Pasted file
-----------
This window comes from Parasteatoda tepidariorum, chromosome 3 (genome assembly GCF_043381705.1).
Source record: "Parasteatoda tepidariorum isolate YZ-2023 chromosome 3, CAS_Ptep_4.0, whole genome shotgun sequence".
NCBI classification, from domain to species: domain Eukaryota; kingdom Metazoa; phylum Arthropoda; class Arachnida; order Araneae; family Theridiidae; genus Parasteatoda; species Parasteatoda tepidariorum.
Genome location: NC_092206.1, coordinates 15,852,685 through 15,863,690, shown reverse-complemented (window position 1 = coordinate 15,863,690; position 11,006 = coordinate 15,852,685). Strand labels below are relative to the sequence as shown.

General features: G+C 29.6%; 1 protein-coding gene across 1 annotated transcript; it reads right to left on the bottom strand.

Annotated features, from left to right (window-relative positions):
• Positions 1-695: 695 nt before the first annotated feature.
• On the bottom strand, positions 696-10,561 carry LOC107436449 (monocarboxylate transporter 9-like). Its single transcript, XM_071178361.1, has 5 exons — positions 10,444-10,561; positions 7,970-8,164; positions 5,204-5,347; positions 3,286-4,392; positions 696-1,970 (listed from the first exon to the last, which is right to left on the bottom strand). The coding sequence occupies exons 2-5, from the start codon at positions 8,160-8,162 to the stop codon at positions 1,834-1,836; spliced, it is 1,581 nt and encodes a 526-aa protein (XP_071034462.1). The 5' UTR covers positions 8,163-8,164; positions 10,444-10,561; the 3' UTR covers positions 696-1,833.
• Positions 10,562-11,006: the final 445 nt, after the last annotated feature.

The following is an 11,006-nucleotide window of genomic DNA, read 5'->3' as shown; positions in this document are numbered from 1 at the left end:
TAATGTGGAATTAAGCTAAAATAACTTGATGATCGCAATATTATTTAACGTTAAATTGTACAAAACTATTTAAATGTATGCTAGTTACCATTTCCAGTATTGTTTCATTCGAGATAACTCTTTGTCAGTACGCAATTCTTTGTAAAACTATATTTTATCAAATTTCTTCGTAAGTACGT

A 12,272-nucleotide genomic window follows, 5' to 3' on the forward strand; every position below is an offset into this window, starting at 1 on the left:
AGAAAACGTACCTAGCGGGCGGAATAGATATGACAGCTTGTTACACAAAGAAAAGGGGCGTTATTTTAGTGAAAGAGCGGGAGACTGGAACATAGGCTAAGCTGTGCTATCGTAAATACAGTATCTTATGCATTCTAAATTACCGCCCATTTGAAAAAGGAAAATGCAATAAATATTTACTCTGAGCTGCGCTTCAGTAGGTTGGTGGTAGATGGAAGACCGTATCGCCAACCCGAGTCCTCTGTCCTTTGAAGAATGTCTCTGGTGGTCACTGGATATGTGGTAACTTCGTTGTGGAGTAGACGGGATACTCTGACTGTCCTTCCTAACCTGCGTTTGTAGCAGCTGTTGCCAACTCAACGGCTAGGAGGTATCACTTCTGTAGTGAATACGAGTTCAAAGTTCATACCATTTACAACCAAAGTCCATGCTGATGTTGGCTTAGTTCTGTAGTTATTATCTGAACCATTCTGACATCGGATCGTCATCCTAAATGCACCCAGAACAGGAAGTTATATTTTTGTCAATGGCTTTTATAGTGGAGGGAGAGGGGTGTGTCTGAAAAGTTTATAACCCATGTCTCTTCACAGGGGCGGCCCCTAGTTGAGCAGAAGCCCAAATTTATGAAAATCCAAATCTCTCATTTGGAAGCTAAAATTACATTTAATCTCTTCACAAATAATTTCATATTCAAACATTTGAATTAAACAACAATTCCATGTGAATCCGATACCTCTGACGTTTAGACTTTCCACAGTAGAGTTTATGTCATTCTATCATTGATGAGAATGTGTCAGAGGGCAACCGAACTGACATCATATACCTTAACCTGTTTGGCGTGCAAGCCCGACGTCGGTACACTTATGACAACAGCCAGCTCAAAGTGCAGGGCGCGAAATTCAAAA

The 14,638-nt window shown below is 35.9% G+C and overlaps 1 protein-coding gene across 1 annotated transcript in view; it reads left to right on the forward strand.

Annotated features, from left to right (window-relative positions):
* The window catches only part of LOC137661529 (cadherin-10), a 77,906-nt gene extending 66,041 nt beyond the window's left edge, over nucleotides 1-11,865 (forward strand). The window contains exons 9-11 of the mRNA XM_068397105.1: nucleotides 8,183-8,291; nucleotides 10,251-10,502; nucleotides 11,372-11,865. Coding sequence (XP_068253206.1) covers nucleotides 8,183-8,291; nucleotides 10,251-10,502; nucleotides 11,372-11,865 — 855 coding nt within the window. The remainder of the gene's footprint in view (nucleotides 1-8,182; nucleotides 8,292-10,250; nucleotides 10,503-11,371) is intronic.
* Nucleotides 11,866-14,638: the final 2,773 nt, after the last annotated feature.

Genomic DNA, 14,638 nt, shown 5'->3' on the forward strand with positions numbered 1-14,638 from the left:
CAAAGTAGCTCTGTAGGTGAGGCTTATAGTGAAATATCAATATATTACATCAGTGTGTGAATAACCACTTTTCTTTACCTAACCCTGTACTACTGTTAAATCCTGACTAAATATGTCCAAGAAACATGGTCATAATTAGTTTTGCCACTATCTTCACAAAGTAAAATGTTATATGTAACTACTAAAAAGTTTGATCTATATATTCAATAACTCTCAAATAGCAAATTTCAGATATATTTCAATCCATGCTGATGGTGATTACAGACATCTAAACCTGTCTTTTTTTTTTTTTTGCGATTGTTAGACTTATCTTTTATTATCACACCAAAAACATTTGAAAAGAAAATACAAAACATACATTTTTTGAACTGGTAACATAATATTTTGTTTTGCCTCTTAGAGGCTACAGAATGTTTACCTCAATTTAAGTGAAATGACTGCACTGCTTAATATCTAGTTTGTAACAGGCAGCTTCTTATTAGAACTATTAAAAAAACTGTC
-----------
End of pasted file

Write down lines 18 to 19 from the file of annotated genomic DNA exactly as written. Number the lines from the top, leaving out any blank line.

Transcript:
Genomic DNA, 14,638 nt, shown 5'->3' on the forward strand with positions numbered 1-14,638 from the left:
CAAAGTAGCTCTGTAGGTGAGGCTTATAGTGAAATATCAATATATTACATCAGTGTGTGAATAACCACTTTTCTTTACCTAACCCTGTACTACTGTTAAATCCTGACTAAATATGTCCAAGAAACATGGTCATAATTAGTTTTGCCACTATCTTCACAAAGTAAAATGTTATATGTAACTACTAAAAAGTTTGATCTATATATTCAATAACTCTCAAATAGCAAATTTCAGATATATTTCAATCCATGCTGATGGTGATTACAGACATCTAAACCTGTCTTTTTTTTTTTTTTGCGATTGTTAGACTTATCTTTTATTATCACACCAAAAACATTTGAAAAGAAAATACAAAACATACATTTTTTGAACTGGTAACATAATATTTTGTTTTGCCTCTTAGAGGCTACAGAATGTTTACCTCAATTTAAGTGAAATGACTGCACTGCTTAATATCTAGTTTGTAACAGGCAGCTTCTTATTAGAACTATTAAAAAAACTGTC